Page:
DFW AIRPORT (CBSDFW.COM) – So far, there have been government hearings, statements from Texas Congress members and outrage from some travelers on the airport security issue of screenings and pat-downs.
The latest concern involves children and if they’re being required to undergo the physical searches that many deem too intrusive, even for adults.READ MORE: Governor Abbott Proposes Parental Bill of Rights As Part of Re-Election Campaign
Parents at Dallas/Fort Worth International Airport offered their own perspective on the body issue for kids.
Currently, children will be searched if they don’t pass metal detection screening.
A full body security-imaging scan awaited Patti Whynot, her husband Steve, and their six-year-old daughter Maddie at DFW Airport.
If the Collin County family had declined to go through the scanners they would’ve faced the now controversial physical pat down; a manual body search that include the frisking of discreet parts of the anatomy.
The Whynot’s feel that either search would have been fine for them and their child. “We’re comfortable with anything for safety,” said Patti Whynot. “We want a safe flight and we’re willing to do our part.”
Steve Whynot said, “I agree with my wife. It’s all about a safe and secure flight.”
But that sentiment isn’t universal.READ MORE: Texas Attorney General Ken Paxton Refuses To Hand Over January 6 Records
Lucy Khalife’s daughter, Sandra, experienced a pat down. The three- year-old didn’t pass a metal detector test, so screeners, according to mom, put the child through the hands-on physical search.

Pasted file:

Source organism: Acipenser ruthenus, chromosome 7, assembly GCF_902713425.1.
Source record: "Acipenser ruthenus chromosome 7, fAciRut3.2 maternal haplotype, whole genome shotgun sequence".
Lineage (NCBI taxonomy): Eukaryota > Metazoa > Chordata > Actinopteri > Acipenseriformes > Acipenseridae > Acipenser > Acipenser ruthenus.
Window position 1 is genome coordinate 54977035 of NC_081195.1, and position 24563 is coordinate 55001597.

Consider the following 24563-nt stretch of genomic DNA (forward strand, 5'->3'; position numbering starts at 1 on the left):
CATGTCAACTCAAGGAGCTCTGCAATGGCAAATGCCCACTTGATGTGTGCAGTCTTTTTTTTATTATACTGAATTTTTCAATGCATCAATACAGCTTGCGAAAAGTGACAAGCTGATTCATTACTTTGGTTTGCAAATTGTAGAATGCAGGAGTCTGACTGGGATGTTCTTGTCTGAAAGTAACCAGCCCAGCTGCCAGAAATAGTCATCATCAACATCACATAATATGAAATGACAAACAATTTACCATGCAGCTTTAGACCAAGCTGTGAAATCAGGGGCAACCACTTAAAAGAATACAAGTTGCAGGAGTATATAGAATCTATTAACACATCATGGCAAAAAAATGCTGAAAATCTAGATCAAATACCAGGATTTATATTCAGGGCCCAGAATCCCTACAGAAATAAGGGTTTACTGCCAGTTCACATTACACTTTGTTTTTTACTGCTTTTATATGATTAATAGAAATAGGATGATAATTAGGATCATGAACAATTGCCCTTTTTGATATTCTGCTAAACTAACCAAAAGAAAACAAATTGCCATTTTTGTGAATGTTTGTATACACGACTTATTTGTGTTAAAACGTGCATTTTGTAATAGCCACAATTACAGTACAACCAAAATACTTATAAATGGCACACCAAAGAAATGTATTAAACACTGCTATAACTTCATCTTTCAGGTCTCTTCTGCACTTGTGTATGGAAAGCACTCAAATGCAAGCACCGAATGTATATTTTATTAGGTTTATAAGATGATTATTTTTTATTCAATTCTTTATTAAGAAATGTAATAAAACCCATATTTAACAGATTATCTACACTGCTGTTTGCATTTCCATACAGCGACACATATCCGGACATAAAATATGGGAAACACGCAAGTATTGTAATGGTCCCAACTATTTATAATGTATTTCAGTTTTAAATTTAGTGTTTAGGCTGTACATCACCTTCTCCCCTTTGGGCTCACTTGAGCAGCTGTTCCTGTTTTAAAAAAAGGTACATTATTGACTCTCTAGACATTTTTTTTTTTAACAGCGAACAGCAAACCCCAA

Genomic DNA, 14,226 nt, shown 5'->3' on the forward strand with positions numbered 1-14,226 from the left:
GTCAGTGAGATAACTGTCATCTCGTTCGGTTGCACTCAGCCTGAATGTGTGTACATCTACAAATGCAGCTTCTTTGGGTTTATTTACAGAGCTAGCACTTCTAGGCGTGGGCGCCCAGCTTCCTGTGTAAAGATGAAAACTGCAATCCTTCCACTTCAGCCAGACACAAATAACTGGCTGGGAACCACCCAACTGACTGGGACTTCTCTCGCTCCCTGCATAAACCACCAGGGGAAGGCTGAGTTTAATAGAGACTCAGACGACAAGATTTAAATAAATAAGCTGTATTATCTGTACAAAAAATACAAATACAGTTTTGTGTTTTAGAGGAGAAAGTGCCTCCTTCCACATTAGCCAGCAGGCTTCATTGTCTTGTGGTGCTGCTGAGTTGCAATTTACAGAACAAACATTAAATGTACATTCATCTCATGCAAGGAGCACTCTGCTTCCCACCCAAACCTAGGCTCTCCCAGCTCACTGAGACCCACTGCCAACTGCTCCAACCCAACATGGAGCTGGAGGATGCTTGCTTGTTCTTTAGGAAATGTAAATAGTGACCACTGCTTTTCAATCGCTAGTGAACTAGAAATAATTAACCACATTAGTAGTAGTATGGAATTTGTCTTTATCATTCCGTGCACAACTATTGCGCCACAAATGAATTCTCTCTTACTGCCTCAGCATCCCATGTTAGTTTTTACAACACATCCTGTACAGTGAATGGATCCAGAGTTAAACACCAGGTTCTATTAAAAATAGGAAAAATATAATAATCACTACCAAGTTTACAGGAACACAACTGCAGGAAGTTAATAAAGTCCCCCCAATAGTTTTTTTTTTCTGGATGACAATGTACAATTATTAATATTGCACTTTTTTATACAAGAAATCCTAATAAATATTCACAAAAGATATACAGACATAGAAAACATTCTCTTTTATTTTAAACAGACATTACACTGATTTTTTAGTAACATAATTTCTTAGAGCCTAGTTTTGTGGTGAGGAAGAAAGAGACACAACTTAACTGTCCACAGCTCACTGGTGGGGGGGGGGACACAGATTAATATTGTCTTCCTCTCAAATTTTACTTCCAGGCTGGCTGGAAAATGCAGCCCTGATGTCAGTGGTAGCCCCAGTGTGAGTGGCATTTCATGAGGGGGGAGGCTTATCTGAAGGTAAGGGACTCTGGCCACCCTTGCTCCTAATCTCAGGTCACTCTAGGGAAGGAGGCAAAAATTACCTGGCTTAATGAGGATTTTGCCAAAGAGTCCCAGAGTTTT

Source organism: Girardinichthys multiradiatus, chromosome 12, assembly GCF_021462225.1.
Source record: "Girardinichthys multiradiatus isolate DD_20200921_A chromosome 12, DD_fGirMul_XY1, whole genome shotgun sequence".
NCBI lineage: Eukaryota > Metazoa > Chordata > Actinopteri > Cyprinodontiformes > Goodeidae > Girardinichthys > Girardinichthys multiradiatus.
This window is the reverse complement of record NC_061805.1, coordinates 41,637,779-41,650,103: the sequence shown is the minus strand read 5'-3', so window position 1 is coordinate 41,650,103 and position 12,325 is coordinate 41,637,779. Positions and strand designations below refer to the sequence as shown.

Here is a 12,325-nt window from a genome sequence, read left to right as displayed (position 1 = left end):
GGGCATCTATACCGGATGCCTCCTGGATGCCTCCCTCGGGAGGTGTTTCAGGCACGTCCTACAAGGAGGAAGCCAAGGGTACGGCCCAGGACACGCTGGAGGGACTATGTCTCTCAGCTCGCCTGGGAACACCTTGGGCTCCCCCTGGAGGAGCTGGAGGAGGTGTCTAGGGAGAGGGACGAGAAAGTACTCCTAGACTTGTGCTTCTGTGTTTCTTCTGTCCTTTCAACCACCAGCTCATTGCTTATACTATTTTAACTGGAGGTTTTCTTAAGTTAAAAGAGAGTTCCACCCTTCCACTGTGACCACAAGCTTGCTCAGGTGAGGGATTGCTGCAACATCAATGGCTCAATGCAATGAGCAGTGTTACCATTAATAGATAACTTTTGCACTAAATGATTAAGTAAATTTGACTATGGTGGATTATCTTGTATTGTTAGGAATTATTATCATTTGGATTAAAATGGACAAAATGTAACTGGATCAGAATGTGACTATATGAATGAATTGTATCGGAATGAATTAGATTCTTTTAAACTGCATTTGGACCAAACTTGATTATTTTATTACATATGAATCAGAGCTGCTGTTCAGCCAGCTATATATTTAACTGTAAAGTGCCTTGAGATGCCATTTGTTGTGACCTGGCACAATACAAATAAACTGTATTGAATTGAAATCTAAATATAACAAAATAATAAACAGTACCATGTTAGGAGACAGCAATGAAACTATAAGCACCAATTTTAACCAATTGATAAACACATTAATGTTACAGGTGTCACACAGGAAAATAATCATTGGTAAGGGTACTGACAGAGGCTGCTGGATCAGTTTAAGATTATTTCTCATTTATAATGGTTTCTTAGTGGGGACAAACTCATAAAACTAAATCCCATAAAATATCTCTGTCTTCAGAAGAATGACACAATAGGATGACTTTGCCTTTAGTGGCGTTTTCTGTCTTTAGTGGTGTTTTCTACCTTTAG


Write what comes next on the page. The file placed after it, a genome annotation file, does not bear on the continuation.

“That’s too much,” Khalife said frustrated. “For kids, that’s too much. For adults, we understand you know.”
Transportation Security Administration (TSA) authorities point to passenger safety and security as the primary purpose for the image screening, and the alternative passenger pat down.
Policy says children under 12 years of age will have a modified search. “The child will be submitted to an alternate screening with the parent present, where it will be a modified version of the pat down,” explained TSA Spokesperson Luis Casanova.
The body scan images are seen by a single agent in a closed room who cannot see the face of the person in the machine and who cannot bring any cell phones or cameras into the image viewing room.
Meanwhile on Capitol Hill, Senator Kay Bailey Hutchison is joining those calling on the TSA to make some changes in its new airport security measures.
Senator Hutchison called the pat-downs “invasive”, and describes the screening procedures as “aggressive.” She told the head of the TSA Wednesday that passengers’ privacy concerns are legitimate, and wants federal agencies to direct more focus on gathering intelligence – to make sure would-be terrorists don’t make it to the airport in the first place.
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The Senator also says she does not think the TSA should fine passengers who opt-out of the screening and choose to leave the airport.